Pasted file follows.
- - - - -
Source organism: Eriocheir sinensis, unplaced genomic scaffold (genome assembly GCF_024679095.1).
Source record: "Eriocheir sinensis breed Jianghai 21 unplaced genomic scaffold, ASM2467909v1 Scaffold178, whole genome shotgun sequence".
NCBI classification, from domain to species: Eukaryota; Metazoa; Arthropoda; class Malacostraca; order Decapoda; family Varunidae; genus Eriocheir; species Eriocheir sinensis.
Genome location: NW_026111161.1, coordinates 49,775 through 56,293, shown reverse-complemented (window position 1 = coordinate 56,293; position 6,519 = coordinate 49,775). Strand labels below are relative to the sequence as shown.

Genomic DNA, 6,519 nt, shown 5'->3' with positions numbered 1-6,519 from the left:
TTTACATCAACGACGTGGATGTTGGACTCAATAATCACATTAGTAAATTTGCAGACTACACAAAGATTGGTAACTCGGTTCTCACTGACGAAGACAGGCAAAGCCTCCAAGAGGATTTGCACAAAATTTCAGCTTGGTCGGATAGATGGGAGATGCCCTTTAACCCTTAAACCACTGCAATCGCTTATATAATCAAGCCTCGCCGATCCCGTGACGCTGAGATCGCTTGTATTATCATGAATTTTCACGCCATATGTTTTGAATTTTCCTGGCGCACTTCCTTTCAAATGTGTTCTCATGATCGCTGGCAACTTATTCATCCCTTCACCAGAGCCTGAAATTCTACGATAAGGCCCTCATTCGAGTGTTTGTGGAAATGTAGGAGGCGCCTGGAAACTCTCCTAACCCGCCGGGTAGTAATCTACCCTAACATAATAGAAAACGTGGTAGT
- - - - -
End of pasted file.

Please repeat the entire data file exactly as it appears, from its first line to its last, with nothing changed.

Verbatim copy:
Source organism: Eriocheir sinensis, unplaced genomic scaffold (genome assembly GCF_024679095.1).
Source record: "Eriocheir sinensis breed Jianghai 21 unplaced genomic scaffold, ASM2467909v1 Scaffold178, whole genome shotgun sequence".
NCBI classification, from domain to species: Eukaryota; Metazoa; Arthropoda; class Malacostraca; order Decapoda; family Varunidae; genus Eriocheir; species Eriocheir sinensis.
Genome location: NW_026111161.1, coordinates 49,775 through 56,293, shown reverse-complemented (window position 1 = coordinate 56,293; position 6,519 = coordinate 49,775). Strand labels below are relative to the sequence as shown.

Genomic DNA, 6,519 nt, shown 5'->3' with positions numbered 1-6,519 from the left:
TTTACATCAACGACGTGGATGTTGGACTCAATAATCACATTAGTAAATTTGCAGACTACACAAAGATTGGTAACTCGGTTCTCACTGACGAAGACAGGCAAAGCCTCCAAGAGGATTTGCACAAAATTTCAGCTTGGTCGGATAGATGGGAGATGCCCTTTAACCCTTAAACCACTGCAATCGCTTATATAATCAAGCCTCGCCGATCCCGTGACGCTGAGATCGCTTGTATTATCATGAATTTTCACGCCATATGTTTTGAATTTTCCTGGCGCACTTCCTTTCAAATGTGTTCTCATGATCGCTGGCAACTTATTCATCCCTTCACCAGAGCCTGAAATTCTACGATAAGGCCCTCATTCGAGTGTTTGTGGAAATGTAGGAGGCGCCTGGAAACTCTCCTAACCCGCCGGGTAGTAATCTACCCTAACATAATAGAAAACGTGGTAGT